Directed By: Josh Trank
Starring: Dane DeHaan, Alex Russell, Michael B. Jordan, Michael Kelly, Bo Petersen, Ashley Hinshaw
If you got superpowers, what would you do with them? Seriously? I’d like to bet most wouldn’t suit up like Spider-Man and clean the streets of crime. Well, not initially at least. High school-aged or not, most of us would probably partake in the shenanigans the leading trio of Chronicle enjoy. But that’s not to say this novel superhero flick is all fun and games. In fact, it boasts a great deal of depth, intertwining the out-of-this-world action with some very real troubling issues.
Andrew (Dane DeHaan) is a bit of an outcast and makes himself even more socially awkward by buying a video camera and documenting his entire life. Camera in tow, Andrew tags along with his cousin Matt (Alex Russell) to a big school party out in the middle of nowhere. During a lonesome sulking session, Matt and the big man on campus, Steve Montgomery (Michael B. Jordan), convince Andrew to film this crazy thing they found, a massive hole out in the woods. Then, they opt to take it one step further, going down into the hole and through the passage.
Cut to a new day. Andrew, Matt and Steve are together again, but this time, they’re not just partaking in your average after school activities; they’re throwing baseballs at each other – with their minds. Turns out, whatever happened down in that hole left the boys with superhero-like powers. But this isn’t Peter Parker, Clark Kent and Bruce Wayne we’re talking about. These are teenagers and they’re looking to have some fun with their new abilities. However, a few harmless pranks later, they come to realize that there’s a breaking point and if they don’t learn to control their growing powers, they could really hurt someone.
Another superhero movie? Another found footage movie? Hold on just a second; just because Chronicle consists of two elements that have been used and abused recently, doesn’t mean it can’t put its own spin on them. In fact, Chronicle really does manage to make itself a new breed in both respects.
Traditionally, superheroes are glorified good guys. Even if they do have sour attitudes at first, eventually they come to realize that “with great power, comes great responsibility” and become the ultimate boy scouts, defending the innocent against evil. However, Chronicle really makes due on one of its poster’s taglines, “Boys will be boys,” and that’s what makes it so much fun and also so notably different. You ever think what would really happen if a teenager acquired supernatural powers? Perhaps it would go down much like it does in Chronicle.
You know those YouTube videos of pranks that we all watch over and over again? That’s kind of what Chronicle feels like. Andrew, Matt and Steve take to the streets doing silly things – terrorizing a little girl with a floating stuffed animal, moving a woman’s car from one parking spot to another while she’s not looking. Harmless pranks and, just like those YouTube videos, they’re all pretty hilarious. When Chronicle takes a turn for the worst, it gets fairly grim, but thanks to writer Max Landis’ decision to tell the tale via Andrew’s perspective, it works rather well.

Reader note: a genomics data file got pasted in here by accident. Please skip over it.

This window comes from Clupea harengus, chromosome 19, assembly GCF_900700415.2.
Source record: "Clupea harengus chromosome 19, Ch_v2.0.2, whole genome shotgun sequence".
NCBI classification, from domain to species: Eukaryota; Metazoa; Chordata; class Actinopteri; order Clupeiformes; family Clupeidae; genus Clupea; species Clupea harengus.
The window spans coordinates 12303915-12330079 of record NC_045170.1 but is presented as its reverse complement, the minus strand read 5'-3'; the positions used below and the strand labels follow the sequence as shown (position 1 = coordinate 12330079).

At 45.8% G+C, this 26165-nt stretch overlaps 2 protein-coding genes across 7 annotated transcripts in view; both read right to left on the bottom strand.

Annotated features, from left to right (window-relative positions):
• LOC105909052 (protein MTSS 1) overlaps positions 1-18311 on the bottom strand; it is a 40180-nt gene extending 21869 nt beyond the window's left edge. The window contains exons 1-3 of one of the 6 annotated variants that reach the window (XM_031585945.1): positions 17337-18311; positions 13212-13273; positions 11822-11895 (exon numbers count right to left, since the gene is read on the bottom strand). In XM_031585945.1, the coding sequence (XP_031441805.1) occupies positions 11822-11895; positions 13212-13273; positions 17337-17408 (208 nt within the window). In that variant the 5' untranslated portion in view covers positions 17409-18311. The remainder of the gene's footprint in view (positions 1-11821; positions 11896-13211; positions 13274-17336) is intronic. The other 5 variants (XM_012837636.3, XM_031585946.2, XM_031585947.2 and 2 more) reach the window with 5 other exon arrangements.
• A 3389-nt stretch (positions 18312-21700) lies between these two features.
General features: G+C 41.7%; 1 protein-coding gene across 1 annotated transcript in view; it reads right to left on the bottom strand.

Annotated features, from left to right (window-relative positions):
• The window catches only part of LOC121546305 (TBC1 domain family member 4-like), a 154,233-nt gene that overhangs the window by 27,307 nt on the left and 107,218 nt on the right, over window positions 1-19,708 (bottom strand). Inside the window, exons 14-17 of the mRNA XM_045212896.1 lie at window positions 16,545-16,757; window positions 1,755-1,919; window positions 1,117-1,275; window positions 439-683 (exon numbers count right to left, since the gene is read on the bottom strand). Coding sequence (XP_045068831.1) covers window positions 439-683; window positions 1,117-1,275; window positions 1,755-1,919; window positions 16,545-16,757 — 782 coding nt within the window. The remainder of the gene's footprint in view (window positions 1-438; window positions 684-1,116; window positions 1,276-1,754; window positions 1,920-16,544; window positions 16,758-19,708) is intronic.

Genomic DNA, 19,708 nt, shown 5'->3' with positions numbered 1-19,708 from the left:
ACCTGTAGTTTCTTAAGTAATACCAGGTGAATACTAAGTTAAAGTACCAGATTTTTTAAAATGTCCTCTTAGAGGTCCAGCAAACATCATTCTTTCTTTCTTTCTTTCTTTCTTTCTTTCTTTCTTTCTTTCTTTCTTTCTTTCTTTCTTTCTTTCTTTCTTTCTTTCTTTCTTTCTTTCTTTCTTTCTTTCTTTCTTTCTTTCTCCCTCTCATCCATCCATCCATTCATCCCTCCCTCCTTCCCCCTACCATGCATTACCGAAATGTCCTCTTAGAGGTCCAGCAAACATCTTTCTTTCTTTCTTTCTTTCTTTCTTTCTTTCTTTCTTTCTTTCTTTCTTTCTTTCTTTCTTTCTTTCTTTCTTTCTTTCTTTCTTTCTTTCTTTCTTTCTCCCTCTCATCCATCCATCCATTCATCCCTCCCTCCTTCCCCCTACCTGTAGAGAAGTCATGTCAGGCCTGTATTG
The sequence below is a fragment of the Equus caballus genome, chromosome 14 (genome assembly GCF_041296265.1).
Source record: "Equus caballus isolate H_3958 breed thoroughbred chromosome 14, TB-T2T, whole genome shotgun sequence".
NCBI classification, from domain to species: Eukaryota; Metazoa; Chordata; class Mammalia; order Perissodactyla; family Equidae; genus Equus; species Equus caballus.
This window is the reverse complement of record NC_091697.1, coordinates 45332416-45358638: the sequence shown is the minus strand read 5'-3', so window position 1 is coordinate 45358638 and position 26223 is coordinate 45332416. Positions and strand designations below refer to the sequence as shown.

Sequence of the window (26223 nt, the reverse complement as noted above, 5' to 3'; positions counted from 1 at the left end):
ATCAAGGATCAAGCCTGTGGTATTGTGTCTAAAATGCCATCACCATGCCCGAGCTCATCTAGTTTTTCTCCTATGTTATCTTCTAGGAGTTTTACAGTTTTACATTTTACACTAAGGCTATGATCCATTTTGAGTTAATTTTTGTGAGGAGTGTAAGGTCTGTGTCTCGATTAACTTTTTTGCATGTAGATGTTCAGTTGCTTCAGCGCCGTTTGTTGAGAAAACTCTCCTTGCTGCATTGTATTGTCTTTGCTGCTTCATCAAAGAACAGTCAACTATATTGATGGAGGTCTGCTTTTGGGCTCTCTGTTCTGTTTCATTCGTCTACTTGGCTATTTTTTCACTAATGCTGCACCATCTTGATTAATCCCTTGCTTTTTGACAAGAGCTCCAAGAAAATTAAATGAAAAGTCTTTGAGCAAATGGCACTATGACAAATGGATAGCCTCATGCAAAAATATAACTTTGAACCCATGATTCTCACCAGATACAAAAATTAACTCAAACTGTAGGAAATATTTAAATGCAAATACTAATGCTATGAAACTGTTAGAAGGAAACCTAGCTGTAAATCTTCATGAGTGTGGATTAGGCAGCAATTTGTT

Andrew’s got a rough life. On top of his problems at school, his mother is dying and his father is an abusive drunk. No, that doesn’t stop us from having fun with his power pranks, but when using the abilities excessively sparks tough times, Andrew’s bleak life helps make for a smooth and appropriate transition. However, Andrew does have his better moments and those wind up enhancing the film’s ups and downs and making for a particularly powerful third act.
Minus a few minor plot holes and a weak attempt at throwing a girl into the equation, the script is pretty solid, but there’s no denying that it’s Chronicle’s leading trio that really brings it to life. DeHaan, Russell and Jordan deliver three incredibly natural performances, an absolute must for any film, but perhaps more so to sell a found footage film. As for that shooting technique, Chronicle puts it to good use and also expands on it, using the boys’ abilities to whip the camera around in the air with their minds, giving us a seemingly endless amount of vantage points. As far as the cinematography goes, all of the found footage rules basically break down during the tail end of the film, cutting to all sorts of “real” camera perspectives with abandon, making you second think whether a camera really could have been there or this was just a cooler way to show the audience the action.
As for that action, at times, it can be a little tough to take seriously, particularly when flying comes into play, but at that point, you’re so engrossed in the film, it’s quite easy to shake off and just accept. There are also quite a handful of more intimate moments that not only look authentic, but pack the power to really stick with you, namely the death of an innocent spider and a moment during which the image of bloodstained pavement is quite disturbing.
Overall, Chronicle works. We get three main characters that are easy to fall for, a basic premise that’s exciting and also something you might have thought up yourself while daydreaming. At just under an hour a half, Chronicle is short and sweet, but perhaps a bit too much to really flesh out some of the film’s layers. However, this one seems as though it could be rather infectious and worthy of multiple viewings, so there’ll be more than enough time to explore even after the credits roll for round one.